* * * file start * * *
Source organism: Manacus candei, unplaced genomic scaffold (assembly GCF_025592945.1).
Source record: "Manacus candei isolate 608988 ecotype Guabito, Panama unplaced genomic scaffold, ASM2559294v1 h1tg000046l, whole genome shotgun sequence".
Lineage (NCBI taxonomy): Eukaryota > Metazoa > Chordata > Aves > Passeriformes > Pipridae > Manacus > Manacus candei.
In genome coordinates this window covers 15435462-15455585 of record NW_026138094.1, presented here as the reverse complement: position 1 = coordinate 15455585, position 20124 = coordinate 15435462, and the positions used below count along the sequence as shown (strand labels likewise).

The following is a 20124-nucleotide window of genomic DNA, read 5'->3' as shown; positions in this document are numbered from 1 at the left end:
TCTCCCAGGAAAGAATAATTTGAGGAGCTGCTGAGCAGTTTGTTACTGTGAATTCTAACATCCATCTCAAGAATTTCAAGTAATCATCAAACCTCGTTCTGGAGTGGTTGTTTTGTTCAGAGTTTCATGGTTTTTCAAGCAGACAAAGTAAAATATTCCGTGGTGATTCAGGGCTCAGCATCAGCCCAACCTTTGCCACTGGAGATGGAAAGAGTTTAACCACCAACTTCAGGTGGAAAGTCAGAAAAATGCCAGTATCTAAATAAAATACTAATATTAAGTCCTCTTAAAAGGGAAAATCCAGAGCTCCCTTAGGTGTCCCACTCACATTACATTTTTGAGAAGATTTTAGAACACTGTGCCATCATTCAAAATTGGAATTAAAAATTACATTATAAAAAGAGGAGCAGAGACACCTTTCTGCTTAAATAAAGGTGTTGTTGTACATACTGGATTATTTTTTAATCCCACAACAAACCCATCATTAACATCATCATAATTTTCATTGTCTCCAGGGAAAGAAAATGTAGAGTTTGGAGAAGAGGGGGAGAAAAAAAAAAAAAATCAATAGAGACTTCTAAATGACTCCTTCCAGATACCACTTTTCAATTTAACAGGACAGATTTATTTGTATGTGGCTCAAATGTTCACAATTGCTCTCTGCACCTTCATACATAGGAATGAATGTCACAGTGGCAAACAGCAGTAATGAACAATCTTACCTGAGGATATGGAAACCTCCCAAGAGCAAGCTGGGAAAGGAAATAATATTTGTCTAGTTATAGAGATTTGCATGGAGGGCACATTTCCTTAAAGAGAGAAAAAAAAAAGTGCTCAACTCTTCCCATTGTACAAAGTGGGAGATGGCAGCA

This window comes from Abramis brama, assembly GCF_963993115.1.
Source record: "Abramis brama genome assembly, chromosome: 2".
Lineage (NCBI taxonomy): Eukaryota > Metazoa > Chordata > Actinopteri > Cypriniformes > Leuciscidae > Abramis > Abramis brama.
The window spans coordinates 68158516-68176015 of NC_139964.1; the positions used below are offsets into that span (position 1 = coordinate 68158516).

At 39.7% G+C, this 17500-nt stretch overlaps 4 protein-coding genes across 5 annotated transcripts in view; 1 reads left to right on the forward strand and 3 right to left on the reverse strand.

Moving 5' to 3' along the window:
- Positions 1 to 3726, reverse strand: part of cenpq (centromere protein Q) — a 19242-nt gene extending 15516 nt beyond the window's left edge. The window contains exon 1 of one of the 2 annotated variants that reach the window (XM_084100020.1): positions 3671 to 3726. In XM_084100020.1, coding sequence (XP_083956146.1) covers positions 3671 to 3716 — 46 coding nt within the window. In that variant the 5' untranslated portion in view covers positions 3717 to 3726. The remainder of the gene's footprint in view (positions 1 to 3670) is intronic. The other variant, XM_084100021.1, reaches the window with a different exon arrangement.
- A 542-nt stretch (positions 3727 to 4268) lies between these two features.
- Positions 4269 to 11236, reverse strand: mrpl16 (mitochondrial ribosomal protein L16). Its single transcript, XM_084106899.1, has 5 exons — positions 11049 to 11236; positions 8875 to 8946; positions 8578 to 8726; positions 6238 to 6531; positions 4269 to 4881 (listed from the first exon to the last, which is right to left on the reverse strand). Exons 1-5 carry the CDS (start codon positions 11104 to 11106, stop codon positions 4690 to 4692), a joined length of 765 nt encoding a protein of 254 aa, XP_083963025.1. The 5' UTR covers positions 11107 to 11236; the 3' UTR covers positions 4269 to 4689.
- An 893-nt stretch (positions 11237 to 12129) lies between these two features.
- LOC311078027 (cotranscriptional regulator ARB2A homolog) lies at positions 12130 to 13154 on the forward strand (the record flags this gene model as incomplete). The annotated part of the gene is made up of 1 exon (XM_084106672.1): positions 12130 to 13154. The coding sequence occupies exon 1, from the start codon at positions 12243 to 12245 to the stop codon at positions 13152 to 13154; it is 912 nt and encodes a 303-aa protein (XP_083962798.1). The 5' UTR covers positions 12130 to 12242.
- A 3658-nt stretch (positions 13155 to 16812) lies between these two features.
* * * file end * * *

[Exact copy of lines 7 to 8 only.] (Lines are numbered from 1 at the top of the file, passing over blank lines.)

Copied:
This window comes from Abramis brama, assembly GCF_963993115.1.
Source record: "Abramis brama genome assembly, chromosome: 2".